“I’m not finished yet!”
Carefully, he rubbed the sore spots. What was that?
“Don’t bruise any of my apples, or your brothers will be sorry, got that? Whatever you do to my fruit, I will do to them.”
“You crazy old tart!”
The hag snarled with chagrin.
“I’ll teach you!”
She made some furious gestures in the sky and muttered to herself. Robert paid her no mind, and just kept going, until for some reason he tripped over his own feet. Falling, he heard a hint of bells above his head. It was only when he scrambled back up, that he noticed what had happened. His entire outfit had been replaced by a suit of a bright red-yellow check pattern. On his head was a big Fool’s hat.
She turned him into a jester!
“Now try to sell like that if you can, you big mouth!”
Infuriated, he wanted to go to her, but his shoes were so many sizes too big, it was difficult for him to move. It gave his every attempt to something ludicrously humorous. People around him stopped and pointed, hardly even masking their laughter.
“You!” He called out, panting in anger. With every work the poor boy spoke, frogs and snakes would leap and slither from his lips.
He clasped his hands on his mouth in shock. He was mortified. People stumbled back from him, uttering cries of revulsion.
“That’ll teach you, you little rat!”
“What did you do to him?” Edward cried out, heading out to help his brother.
“He got what he deserved, come here you!” Edwards wanted to leave, but her swift hands pulled him back by the collar.
“This one I will keep as a down-payment.” The boy looked up at her with desperation. “What? Did you honestly think I’d let you walk right out? Neither of you would return and I’d never have any compensation for my sufferings.”
“Sufferings? It was just an apple for God’s sakes!”
“Be it as it may, you’re staying right here as my guarantee. You better pray your brothers do my bidding properly, or else...”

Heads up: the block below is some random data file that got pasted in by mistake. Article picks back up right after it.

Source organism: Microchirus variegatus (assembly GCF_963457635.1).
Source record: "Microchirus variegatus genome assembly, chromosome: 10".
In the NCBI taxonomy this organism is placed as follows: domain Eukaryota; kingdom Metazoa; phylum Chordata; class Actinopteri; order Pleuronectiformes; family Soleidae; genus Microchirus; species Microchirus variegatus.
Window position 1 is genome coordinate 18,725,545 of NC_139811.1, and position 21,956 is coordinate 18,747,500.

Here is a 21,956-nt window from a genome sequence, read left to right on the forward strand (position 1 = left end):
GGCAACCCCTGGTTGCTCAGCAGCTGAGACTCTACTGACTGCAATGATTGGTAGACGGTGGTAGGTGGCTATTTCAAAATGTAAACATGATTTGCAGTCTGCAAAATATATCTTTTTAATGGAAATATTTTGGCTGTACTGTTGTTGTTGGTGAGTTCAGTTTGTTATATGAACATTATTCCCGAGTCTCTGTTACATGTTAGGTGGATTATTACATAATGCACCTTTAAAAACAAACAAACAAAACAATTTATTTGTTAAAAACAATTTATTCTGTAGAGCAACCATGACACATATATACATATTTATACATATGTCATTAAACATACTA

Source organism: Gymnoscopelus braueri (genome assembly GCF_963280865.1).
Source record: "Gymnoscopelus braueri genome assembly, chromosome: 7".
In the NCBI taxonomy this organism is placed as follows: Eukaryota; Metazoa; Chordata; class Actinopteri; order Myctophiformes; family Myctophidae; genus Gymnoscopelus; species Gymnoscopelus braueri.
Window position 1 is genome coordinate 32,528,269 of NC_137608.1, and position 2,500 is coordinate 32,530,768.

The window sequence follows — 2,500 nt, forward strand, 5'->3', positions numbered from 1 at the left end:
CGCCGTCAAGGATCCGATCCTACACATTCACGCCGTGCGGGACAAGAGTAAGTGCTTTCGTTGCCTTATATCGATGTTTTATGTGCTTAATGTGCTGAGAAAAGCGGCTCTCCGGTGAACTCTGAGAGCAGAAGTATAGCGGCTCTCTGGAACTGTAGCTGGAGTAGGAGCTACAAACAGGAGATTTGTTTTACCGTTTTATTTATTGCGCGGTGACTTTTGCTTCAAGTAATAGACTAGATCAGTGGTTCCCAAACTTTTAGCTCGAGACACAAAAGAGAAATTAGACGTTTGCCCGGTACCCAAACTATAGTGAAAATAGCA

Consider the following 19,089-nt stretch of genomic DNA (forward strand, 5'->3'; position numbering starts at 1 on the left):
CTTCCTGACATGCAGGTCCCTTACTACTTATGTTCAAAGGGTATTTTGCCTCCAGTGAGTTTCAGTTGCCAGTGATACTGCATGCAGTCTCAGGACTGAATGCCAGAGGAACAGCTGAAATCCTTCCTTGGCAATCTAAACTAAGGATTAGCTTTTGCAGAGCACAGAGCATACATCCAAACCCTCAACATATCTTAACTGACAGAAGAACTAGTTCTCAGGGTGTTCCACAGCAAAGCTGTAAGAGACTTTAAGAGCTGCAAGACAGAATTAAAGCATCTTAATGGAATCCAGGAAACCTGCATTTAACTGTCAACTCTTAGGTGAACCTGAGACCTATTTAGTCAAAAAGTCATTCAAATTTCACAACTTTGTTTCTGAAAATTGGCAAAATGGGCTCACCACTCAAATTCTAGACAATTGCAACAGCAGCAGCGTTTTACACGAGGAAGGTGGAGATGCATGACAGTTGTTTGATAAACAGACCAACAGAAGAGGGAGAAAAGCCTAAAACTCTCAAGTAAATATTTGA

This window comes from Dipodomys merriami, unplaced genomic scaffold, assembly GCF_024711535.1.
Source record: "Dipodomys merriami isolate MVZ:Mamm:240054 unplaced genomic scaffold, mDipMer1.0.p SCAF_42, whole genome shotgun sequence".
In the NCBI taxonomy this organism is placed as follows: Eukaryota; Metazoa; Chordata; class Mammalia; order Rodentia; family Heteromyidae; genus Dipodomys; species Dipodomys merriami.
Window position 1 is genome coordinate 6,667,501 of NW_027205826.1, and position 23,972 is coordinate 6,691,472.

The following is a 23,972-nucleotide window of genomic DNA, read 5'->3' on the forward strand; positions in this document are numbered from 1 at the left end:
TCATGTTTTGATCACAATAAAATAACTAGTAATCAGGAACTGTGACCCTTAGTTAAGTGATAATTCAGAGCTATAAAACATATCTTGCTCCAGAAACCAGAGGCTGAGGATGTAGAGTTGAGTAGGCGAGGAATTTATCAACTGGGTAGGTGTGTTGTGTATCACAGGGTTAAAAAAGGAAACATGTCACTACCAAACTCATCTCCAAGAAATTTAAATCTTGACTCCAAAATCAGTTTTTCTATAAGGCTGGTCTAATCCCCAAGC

The boy tried to slip away, but the witch had resurrected a barrier around the booth, which he could not leave.
“Watch that tone of yours, me boy, or you will not be the only one to pay!”
Excruciating pain went through him, cramped his stomach. He fell to his knees and screamed. He heard to distant echo’s and watched his brother’s collapse in a similar fashion by the street corners. She would tackle all three of them.
“Alright, I’ll be good, just make it stop. Leave them out of it.”
The woman sniggered.
“You’re such a good sport.” She pulled him to his feet harshly and pushed a broom into his hands. “Make yourself useful.”
Forcefully biting his lips, he started sweeping the spot vigorously.
“Atta boy! It better be cleaned up good, now!”
He sighed, but kept his mouth shut.
“Now as for you!” She turned to charge, who had been watching the spectacle somewhat pensively.
“Across the street there is a house.” She pointed out a high sandstone building with a gloomy atmosphere. “It has long been abandoned. In this house, at the top of the stairs, you will find a room and in that room, a flower. I want you to bring that to me.”
He nodded and ran off. He passed through the dark entrance and got swallowed up by the darkness inside, disappearing into the house. The door fell shut behind him.
“It’s a trap, isn’t it?” Michael yelled.
“Did you think I would make it so easy?” She lined her chin in contemplation. “Hmm, what will I do with them... Toad soup or toad pâté? With some nice crispy legs on the side. Mmm, mouthwatering.”
Edward struggled the best he could to keep his composure so he wouldn’t give her a chance to vent her frustration on his brothers any more than she already had.
Meantime Robert was wobbling through the streets as if he wore flippers like a diver ashore.
He tried to sell some fruits, first politely, but the vermin he spread with every word drove all potential customers away. Then he tried more aggressive, finally violent approaches, all to no avail. People steered away from him, he staggered after them, all citizens mocked him, no matter where he crawled off to hide from them.